11. If your email begins with “Dear Sir,” I probably will not reply. If your email reflects that you have no idea who I am or what I do, but that you simply want a supervisor for graduate school, I will probably take a very, very long time to reply.

Reference Letter Requests

I’d be glad to provide reference letters for graduate school, employment, and other opportunities for students who have worked with me as research assistants or taken courses with me. Please email me with a formal request with the following information.

  1. I will gladly provide reference letters for students who have earned at least a B (above 80%) in my courses and research assistants who have impressed me with their initiative, reliability, intellectual capacity, and organizational skills. I generally do not provide references for students who have not completed at least one course with me.
  2. When you email me, please remind me a little about who you are and how we know each other. Tell me why you want a letter from me.
  3. I ask that all reference requests be made at least 3 weeks before the deadline. Once I agree, I also ask that you send me an email reminder 1 week before the deadline.
  4. Please use an informative subject line, i.e. not something vague like “hello” or “reference letter question.” Something like “Letter request due 18 Jan 2017” would be perfect.

Once I say yes to writing a reference letter for you:

  1. Let me know the method of submission. Am I supposed to print the letter, sign it, and send it by postal mail? Will you enter my email address in an online application so that an automatic notice will be sent to me? Is there a link where I’m supposed to fill out a form? Am I supposed to email the letter to someone?
  2. For graduate school, let me know the mailing address and URL for the department/program you’re applying to. I also ask that you send me a statement of purpose even if it’s still in draft form. The more I know about what you’re applying to and why, the more I can customize the letter for you.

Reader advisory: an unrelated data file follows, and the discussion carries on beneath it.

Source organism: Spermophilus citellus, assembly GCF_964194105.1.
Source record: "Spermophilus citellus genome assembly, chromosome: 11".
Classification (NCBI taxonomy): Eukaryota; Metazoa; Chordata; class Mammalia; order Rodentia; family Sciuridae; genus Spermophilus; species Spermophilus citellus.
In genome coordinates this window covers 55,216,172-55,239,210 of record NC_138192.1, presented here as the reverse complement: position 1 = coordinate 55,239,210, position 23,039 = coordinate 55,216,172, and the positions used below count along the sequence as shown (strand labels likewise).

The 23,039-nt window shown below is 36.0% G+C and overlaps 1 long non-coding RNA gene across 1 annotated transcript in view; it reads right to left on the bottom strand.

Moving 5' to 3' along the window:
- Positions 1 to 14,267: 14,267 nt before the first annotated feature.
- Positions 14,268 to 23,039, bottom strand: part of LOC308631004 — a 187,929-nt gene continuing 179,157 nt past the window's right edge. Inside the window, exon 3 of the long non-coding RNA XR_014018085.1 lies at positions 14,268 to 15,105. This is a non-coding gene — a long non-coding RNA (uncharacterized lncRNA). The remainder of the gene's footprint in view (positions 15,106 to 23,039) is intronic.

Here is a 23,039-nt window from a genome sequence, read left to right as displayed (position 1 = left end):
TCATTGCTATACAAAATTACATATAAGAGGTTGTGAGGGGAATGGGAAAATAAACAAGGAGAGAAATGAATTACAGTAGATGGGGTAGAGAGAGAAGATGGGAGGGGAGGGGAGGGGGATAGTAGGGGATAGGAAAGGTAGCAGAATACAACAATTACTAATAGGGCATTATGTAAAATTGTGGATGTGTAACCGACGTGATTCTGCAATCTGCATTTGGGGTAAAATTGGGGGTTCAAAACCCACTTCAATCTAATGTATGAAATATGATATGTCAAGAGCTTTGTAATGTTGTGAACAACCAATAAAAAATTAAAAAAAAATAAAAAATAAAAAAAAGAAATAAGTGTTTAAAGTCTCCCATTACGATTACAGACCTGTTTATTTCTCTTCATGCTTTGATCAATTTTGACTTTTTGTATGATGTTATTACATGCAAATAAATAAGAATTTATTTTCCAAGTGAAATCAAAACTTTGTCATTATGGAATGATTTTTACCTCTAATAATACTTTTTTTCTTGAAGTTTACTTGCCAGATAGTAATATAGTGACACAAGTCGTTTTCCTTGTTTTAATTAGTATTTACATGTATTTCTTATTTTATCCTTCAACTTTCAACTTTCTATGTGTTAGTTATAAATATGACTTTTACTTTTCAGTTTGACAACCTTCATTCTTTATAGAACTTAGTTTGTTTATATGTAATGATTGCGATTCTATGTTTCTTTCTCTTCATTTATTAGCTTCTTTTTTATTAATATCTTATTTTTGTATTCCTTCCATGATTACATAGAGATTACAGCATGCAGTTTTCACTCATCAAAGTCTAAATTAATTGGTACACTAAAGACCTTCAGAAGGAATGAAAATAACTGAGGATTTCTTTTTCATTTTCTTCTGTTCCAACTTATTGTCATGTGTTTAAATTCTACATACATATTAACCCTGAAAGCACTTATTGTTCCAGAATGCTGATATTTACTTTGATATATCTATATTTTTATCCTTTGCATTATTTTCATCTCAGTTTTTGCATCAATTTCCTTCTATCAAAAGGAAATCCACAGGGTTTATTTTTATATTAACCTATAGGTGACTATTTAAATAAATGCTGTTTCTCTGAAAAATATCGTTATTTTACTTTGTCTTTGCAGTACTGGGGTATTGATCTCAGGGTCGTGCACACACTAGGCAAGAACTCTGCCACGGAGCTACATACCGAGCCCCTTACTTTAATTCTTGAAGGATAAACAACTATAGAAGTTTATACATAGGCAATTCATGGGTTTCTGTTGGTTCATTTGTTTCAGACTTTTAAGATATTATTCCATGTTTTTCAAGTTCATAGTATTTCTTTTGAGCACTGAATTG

3. For employment, send me the job description blurb or URL if there’s any. The more I know about how you’re qualified for the position, the more I can customize the letter for you.
  4. Attach an up-to-date resume/CV that includes information about your background such as major fields of study, honours and awards, volunteer experience, and employment history. I welcome information about extracurricular activities, activist involvement, and community service. The more I know about you, the stronger the letter will be. Word or PDF files, please.
  5. Attach an unofficial transcript (a screenshot would suffice). If you took a class with me, remind me which class, and a brief description of what you learned.
  6. For file attachments, please use an informative and unique file name such as “Han CV 2015-12.pdf” not “my resume.pdf.”
  7. Keep the email thread together so our communication could easily be traced. This means you should always reply to my email quoting my earlier email to you. You should never start a new email with a new subject line unless you’re starting an entirely new topic of conversation or the email thread has grown so long that it has become unwieldy. See this email etiquette #10.
  8. Please remember that I consider a reference request to be a formal and professional correspondence. Don’t send such request from your smartphone (I can see the “sent from iPhone” signature, you know) as though it’s an afterthought and you couldn’t be bothered to sit down and draft the email. Please proofread carefully. Correctly spelling my name is always a good place to start. 🙂

Good luck!